Your Money or Your Time?

I was talking with a client of mine recently, a business owner, and by almost all accounts their business is doing very well. They have good profits coming in, the cashflow is strong, the business is growing and they have a great team working for them.

In fact, they are making more money than they ever have before…

And they appreciate all of those things – a lot of hard work, dedication and focus has brought them a meaningful level of success.

But… it’s not all sunshine and roses. They are working really long hours – generally they are the first into the office and the last to leave. And when there’s an issue, they usually end up taking point to resolve it.

What if you’re at a point in your life where you are starting to value your time more than money? What if you’re feeling like you have Time Poverty? Do you have to cut back your income in order to gain time?

Time or Money?

Successful business professionals are busy – that’s usually a cost (or is it a byproduct?) of their success. If you’re an employee and you want more time, your options are limited – hopefully you’re able to be successful without a lot of overtime, but there’s clearly an expectation of working full-time.

As a business owner however, things aren’t quite as black and white. Granted, most business owners work way more than 40 hours a week, but the really successful ones have figured out that they don’t have to choose between time and money.

In fact, that’s the discussion I ended up having with my client. Their history told them that the amount of money they could make has been directly tied to the amount of effort and time they put into their business. And for a smaller business or one that’s in the first couple of years – that’s usually true.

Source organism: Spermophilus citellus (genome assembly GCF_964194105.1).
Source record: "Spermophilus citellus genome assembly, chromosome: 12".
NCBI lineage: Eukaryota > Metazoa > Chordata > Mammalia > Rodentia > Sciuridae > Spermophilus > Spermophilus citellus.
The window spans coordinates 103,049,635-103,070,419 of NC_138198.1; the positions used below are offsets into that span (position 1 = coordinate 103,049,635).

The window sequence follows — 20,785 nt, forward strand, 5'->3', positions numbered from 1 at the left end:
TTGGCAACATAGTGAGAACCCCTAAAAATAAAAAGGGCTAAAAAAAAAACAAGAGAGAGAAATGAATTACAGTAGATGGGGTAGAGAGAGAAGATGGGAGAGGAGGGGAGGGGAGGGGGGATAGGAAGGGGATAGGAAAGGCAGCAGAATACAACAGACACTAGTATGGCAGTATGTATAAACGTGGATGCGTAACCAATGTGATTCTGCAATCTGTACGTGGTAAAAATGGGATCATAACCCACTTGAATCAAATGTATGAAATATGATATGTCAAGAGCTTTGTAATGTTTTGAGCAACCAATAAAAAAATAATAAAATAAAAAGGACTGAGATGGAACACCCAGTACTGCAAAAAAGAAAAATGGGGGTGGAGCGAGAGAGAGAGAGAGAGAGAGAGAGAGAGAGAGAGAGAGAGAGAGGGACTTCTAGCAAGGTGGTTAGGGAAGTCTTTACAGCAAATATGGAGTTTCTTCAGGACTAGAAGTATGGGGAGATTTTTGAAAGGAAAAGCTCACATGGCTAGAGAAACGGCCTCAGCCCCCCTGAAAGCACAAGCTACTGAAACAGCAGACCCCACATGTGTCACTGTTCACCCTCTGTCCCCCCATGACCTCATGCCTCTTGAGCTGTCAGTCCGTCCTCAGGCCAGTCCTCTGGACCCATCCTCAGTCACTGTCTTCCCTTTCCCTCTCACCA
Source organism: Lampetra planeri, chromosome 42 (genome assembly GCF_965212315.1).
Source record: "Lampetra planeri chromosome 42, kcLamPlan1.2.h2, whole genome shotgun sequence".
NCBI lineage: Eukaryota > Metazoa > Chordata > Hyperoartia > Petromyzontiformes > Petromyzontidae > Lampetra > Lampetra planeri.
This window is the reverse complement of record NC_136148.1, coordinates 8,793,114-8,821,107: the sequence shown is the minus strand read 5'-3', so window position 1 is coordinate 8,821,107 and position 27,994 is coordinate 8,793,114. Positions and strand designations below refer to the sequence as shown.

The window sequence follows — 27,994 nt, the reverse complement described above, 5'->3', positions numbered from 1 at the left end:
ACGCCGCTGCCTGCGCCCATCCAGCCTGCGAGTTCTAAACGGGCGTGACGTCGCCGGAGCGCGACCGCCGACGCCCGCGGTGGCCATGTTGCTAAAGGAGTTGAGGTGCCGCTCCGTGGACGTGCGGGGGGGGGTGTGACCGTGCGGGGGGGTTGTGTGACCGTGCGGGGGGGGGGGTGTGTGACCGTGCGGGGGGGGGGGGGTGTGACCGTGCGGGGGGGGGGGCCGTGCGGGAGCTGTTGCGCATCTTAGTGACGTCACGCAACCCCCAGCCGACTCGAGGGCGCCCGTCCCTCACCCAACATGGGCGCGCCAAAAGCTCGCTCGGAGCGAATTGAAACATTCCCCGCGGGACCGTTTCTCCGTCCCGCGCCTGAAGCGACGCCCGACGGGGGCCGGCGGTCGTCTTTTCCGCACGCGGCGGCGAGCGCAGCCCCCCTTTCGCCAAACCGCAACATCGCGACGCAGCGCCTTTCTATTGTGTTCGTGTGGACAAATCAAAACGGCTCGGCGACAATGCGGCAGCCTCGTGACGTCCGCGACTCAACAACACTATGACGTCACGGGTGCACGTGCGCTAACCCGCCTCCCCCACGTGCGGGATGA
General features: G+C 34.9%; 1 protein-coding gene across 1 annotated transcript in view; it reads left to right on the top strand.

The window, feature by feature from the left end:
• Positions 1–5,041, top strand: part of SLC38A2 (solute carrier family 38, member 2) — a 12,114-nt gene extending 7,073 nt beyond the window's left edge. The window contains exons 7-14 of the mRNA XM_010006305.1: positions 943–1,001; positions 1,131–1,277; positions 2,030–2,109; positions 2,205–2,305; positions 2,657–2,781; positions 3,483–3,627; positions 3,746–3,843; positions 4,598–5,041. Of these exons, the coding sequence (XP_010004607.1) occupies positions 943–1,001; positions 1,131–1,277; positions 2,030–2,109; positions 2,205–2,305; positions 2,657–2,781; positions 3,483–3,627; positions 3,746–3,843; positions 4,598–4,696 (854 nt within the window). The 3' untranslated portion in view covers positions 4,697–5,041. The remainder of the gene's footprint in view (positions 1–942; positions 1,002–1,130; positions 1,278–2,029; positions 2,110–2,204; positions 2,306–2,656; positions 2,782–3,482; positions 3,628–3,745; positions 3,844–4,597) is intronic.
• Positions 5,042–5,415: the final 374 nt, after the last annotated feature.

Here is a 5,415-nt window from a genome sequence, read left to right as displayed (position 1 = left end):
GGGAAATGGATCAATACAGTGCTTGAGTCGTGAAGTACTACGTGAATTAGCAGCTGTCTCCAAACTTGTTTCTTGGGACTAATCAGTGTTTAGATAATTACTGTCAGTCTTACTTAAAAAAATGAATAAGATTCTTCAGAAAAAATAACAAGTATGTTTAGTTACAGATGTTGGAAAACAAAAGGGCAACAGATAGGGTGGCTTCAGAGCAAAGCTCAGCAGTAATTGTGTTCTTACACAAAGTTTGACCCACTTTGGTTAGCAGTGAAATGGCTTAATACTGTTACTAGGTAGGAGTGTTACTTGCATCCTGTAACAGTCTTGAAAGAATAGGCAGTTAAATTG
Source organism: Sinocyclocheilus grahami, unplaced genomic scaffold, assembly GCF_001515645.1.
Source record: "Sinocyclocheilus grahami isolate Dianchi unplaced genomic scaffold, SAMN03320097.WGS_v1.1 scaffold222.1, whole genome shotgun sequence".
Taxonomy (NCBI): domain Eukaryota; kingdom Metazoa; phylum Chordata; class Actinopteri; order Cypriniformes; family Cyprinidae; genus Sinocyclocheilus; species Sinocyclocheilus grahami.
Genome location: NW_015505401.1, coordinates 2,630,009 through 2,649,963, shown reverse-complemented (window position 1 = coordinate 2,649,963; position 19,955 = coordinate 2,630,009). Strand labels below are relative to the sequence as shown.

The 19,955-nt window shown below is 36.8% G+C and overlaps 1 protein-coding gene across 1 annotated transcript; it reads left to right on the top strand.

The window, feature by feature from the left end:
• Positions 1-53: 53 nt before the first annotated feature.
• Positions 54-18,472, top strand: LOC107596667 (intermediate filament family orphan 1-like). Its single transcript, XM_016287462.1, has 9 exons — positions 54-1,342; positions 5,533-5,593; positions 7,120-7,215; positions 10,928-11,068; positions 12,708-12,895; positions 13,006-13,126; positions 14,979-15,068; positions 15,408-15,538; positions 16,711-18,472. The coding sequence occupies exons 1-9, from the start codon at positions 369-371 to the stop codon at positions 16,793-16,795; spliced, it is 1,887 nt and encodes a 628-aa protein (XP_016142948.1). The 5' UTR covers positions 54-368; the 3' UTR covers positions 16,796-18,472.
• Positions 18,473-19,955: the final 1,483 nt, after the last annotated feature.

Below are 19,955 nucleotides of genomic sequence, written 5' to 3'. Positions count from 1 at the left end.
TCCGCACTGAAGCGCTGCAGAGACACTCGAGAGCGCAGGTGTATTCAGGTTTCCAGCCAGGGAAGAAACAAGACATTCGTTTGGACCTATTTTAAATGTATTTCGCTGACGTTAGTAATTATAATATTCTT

But once you’re established and you’ve mostly figured things out that doesn’t have to be the case. As a business owner, you get paid for supplying value to your customers – but there is nothing in that equation that says that you personally are the one who has to supply that value.

How do you free up your time?

If you really want to start developing Time Affluence (a term a friend of mine recently reminded me of…), then you have to start with your mindset.

You have to understand and believe that it’s okay to not be the primary engine for your company. In fact, if you want to grow you really need to not be part of the engine at all.

Once you’re comfortable with the concept, here are 3 tangible things you can start doing that will set you on the right path. Keep in mind, freeing up your time is a process and an ongoing effort and it’s not going to happen overnight.

Build a leadership team

If you’re going to take yourself out of the primary workflow, then you must have someone else who will take over those responsibilities. You need to have people on your team who can and will take ownership of at least some of the key outcomes in your business. You need to move past Deciding and onto Delegating – which requires a legitimate leadership team.

Start thinking Who not How

Along the same lines, as new challenges come up your initial instinct is going to be to dive in and figure out how to solve whatever the problem of the day might be. You have to fight that instinct and instead you should be focused on thinking about WHO could solve that problem (and letting them figure out how…). This is a habit that’s really hard to break, but it will make all the difference in the world for you when it comes to freeing up your time.

Force the issue and block time off…

The other tangible thing you can do right away is to start blocking a chunk of time off of your schedule. I have some clients who have blocked off Monday mornings as a first step. They don’t show up to work until Monday afternoon. Alternatively I know a lot of successful business owners who block off Fridays instead and get a head start on the weekend. This doesn’t mean they’ll never work a Friday again – but by actually blocking it off the calendar and planning on not working, they are a lot more likely to end up with at least most of that time free.

The idea is that you have to let Parkinson’s Law work to your benefit – the amount of work expands to fill the amount of time available. By proactively taking more time off your calendar, you will find other ways to get the work done (either by being more efficient or having others do that work).

The bottom line is that you are the only person who is truly able to free up your time. If you don’t make it a priority, then it’s never going to happen.

Which would you rather have – more money or more time? Ideally you can have both…! Is Time Affluence something you’re shooting for? What steps have you taken to address it and how is it going? We’d love to hear from you.

Shawn Kinkade Kansas City Business Coach

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